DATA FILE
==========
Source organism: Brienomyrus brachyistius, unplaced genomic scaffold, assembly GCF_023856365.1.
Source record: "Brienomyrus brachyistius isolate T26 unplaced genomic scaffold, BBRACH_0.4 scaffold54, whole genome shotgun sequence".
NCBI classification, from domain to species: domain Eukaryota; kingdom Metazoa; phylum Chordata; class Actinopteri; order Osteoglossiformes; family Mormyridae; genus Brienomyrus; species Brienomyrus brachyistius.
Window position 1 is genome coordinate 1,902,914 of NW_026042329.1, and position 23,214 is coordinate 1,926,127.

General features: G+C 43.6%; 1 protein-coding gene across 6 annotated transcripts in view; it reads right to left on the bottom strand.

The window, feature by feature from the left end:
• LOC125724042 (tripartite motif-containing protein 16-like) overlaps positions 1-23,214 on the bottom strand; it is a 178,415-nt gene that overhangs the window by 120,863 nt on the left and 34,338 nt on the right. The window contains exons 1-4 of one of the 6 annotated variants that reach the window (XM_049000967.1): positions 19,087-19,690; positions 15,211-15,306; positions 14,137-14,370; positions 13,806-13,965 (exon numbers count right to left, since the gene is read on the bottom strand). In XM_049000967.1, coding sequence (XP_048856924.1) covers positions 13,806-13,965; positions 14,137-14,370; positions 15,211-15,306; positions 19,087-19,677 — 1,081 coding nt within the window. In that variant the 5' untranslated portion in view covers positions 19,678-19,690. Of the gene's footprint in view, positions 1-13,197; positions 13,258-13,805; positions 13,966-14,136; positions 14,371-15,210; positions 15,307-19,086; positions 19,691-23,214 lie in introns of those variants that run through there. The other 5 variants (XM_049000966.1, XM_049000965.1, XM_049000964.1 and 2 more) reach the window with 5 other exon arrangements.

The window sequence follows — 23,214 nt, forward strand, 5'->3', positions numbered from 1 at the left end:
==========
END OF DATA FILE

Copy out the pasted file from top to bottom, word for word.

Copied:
Source organism: Brienomyrus brachyistius, unplaced genomic scaffold, assembly GCF_023856365.1.
Source record: "Brienomyrus brachyistius isolate T26 unplaced genomic scaffold, BBRACH_0.4 scaffold54, whole genome shotgun sequence".
NCBI classification, from domain to species: domain Eukaryota; kingdom Metazoa; phylum Chordata; class Actinopteri; order Osteoglossiformes; family Mormyridae; genus Brienomyrus; species Brienomyrus brachyistius.
Window position 1 is genome coordinate 1,902,914 of NW_026042329.1, and position 23,214 is coordinate 1,926,127.

General features: G+C 43.6%; 1 protein-coding gene across 6 annotated transcripts in view; it reads right to left on the bottom strand.

The window, feature by feature from the left end:
• LOC125724042 (tripartite motif-containing protein 16-like) overlaps positions 1-23,214 on the bottom strand; it is a 178,415-nt gene that overhangs the window by 120,863 nt on the left and 34,338 nt on the right. The window contains exons 1-4 of one of the 6 annotated variants that reach the window (XM_049000967.1): positions 19,087-19,690; positions 15,211-15,306; positions 14,137-14,370; positions 13,806-13,965 (exon numbers count right to left, since the gene is read on the bottom strand). In XM_049000967.1, coding sequence (XP_048856924.1) covers positions 13,806-13,965; positions 14,137-14,370; positions 15,211-15,306; positions 19,087-19,677 — 1,081 coding nt within the window. In that variant the 5' untranslated portion in view covers positions 19,678-19,690. Of the gene's footprint in view, positions 1-13,197; positions 13,258-13,805; positions 13,966-14,136; positions 14,371-15,210; positions 15,307-19,086; positions 19,691-23,214 lie in introns of those variants that run through there. The other 5 variants (XM_049000966.1, XM_049000965.1, XM_049000964.1 and 2 more) reach the window with 5 other exon arrangements.

The window sequence follows — 23,214 nt, forward strand, 5'->3', positions numbered from 1 at the left end: